Friday, 6 September 2013

Forever and ever...

"He has made everything beautiful in its time. He has also set eternity in the human heart, yet no one can fathom what God has done from beginning to end." (Ecclesiastes 3:11)

The moon rises in a halo of light over the faint rugged outline of the second Hog's back. The circle is small. One little hand rests in the strong calloused hand of their father. Another, dimpled and warm is slipped into mine. Our heads are bowed, and in this moment there is wholeness. There are moments of pure joy, love, even holiness that cause you to hold your breath and want to hold onto it forever...

I remember a time many years ago, attending a science exhibition in the CSIR gardens. I became mesmerised by a pendulum under a glass dome, which was swinging without any human intervention. It needed no gas, no electricity, no push. It was put in motion by the rotation of the earth, and it would keep swinging . . . forever. It was wonderful and frightening. Eternity was, no doubt, embedded in my heart.

Or perhaps just the opposite was true? That early event, and a number of them since, has shown me that I am in fact completely incapable of grasping the eternal. Perhaps the ability to be intrigued by the eternal is in my heart, but I certainly don’t have the ability to comprehend it. Though everything is beautiful in its time, yet till they are revealed and all viewed together; they will not be perfectly understood, or the beauty of them seen. For God has put something "hidden", or "sealed up", in the midst of them, so that it cannot be perfectly known. What I do know is that God has also "placed" the Spirit of Christ in my heart, and His salvation into eternity is mine to have and to hold through repentance, grace and more grace.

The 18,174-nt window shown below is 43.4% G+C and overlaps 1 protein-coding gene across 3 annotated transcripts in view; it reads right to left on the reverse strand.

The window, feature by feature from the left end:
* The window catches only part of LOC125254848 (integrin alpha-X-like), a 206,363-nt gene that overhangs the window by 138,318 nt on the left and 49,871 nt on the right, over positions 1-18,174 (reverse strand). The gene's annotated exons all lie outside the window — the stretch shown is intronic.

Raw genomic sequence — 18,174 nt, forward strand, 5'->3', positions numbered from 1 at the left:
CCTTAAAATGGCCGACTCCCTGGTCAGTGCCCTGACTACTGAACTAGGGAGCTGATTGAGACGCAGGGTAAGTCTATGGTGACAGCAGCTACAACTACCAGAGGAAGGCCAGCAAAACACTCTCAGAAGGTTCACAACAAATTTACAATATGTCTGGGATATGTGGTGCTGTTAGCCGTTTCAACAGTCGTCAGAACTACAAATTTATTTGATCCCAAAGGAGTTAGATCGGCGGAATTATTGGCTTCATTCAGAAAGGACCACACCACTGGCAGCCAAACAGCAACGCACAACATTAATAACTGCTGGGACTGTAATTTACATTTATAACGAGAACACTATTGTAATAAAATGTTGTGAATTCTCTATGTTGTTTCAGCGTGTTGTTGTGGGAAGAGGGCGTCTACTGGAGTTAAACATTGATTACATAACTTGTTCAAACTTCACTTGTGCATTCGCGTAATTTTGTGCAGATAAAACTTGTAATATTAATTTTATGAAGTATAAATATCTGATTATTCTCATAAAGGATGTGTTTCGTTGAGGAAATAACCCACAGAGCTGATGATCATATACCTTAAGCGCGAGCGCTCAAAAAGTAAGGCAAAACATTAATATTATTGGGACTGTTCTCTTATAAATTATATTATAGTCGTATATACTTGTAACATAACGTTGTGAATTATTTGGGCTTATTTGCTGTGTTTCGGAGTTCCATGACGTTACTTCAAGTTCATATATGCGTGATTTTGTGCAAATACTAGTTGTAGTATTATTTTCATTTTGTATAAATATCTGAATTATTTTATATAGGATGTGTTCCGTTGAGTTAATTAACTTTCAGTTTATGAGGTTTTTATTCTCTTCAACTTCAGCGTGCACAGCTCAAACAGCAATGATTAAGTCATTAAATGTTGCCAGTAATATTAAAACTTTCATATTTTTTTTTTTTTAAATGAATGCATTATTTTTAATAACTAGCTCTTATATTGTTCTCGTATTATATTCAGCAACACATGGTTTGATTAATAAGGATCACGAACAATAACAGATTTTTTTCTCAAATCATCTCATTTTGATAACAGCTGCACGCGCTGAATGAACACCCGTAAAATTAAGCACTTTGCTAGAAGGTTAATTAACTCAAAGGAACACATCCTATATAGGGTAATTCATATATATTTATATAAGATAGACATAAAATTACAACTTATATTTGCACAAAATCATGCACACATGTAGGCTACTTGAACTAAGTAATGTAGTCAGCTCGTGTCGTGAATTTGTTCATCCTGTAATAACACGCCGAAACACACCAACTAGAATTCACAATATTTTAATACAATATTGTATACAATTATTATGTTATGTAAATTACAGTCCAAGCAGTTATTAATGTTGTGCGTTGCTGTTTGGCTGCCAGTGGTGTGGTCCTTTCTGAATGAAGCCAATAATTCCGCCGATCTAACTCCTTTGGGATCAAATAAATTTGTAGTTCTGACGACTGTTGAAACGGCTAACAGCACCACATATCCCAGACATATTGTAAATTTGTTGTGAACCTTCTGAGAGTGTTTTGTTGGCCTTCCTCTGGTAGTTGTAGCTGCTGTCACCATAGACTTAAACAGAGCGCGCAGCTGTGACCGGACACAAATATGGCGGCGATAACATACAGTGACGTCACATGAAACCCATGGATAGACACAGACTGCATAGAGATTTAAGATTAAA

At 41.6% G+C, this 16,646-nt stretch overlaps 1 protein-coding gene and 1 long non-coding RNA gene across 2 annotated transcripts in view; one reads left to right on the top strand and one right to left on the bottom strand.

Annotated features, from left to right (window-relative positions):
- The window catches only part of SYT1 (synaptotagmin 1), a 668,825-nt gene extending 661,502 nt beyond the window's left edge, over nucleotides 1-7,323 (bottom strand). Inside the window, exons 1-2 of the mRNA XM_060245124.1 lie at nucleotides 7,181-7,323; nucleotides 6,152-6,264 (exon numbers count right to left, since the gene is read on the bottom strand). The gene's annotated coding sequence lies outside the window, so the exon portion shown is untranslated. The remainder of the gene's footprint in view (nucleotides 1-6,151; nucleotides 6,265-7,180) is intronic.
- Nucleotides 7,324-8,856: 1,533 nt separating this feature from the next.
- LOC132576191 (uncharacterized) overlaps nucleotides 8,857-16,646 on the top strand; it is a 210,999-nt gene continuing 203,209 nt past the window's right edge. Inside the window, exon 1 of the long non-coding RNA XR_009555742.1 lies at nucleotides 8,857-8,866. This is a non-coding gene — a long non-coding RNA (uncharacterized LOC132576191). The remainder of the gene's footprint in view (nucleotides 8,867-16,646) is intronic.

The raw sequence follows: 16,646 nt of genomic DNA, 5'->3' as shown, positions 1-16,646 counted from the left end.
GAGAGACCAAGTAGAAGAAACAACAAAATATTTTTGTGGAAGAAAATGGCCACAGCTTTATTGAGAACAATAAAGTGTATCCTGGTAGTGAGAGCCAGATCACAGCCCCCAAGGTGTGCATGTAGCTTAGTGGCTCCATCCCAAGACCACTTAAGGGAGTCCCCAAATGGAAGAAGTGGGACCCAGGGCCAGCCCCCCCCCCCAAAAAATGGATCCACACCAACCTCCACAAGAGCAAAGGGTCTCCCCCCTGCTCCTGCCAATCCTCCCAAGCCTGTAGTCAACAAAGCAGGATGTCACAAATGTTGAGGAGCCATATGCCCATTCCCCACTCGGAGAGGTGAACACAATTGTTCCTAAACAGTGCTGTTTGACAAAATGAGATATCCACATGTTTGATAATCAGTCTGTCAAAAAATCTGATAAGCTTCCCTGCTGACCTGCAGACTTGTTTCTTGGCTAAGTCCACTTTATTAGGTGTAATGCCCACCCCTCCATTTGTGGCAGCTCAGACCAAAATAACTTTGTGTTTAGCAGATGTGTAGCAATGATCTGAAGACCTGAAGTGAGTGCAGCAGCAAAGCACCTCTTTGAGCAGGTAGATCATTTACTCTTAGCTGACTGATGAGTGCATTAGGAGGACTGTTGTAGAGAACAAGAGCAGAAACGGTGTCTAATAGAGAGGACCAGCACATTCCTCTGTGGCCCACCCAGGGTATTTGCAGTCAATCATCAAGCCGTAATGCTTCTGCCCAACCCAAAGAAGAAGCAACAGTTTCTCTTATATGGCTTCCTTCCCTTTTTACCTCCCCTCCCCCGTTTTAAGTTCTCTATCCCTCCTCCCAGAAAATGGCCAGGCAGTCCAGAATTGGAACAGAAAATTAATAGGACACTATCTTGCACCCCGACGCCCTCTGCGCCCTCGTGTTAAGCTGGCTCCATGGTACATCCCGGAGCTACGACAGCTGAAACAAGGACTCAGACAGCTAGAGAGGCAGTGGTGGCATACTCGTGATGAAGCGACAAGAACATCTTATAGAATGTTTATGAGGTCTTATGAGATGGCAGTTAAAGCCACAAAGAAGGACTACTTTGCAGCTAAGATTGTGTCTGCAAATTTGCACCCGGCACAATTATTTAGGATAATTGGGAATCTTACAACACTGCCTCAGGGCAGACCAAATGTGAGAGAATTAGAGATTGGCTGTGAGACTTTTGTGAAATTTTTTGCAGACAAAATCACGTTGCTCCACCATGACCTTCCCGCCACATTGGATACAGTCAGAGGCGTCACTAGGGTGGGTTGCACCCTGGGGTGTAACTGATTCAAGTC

For this reason the veil or ignorance can bring rest. While we don’t feel the need to explain the death of a ninety-five-year-old saint, we often feel compelled to understand why someone dies “before their time.” Or take an even more difficult event – the suicide of a loved one. This certainly begs for an explanation and families can spend the rest of the lives trying to understand what they did to cause the suicide and why God allowed it.

This passage allows us to rest even before our quest for answers begins. Whatever explanations we invent will, no doubt, be wrong or hopelessly incomplete, so we might as well start immediately with trusting God.
The veil is reason for thanks. Do I really want to know what is going to happen to my children? If I had such knowledge I would live in fear.

To have my life "hidden in Christ" gives me reason to surrender my fears. To live in the knowledge that all things were created through Him, for Him and by Him, and that includes me. The eternity set in my heart is the knowledge that I will spend eternity with my Saviour. How or when or why is not for me to discern. "Now faith is confidence in what we hope for and assurance about what we do not see." (Hebrews 11:1).

The veil teaches me to live as a child before the Father. As a child, I don’t need or want to know the details of how my father is going to get us to the beach. It is more than enough to know that he is going to get us there.

"My heart is not proud, O Lord, my eyes are not haughty; I do not concern myself with great matters or things too wonderful for me. But I have stilled and quieted my soul; like a weaned child with its mother, like a weaned child is my soul within me. O Israel, put your hope in the Lord both now and forevermore." (Psalm 131)

The veil teaches us to live by faith. How unimaginable – how inhuman – it would be to rely on what we know. To trust our God, King and Father is the most satisfyingly human thing that we can do...

Main Source and credit to: Eternity in Our Hearts? ...Ecclesiastes 3:11 Revisited, By: Ed Welch.

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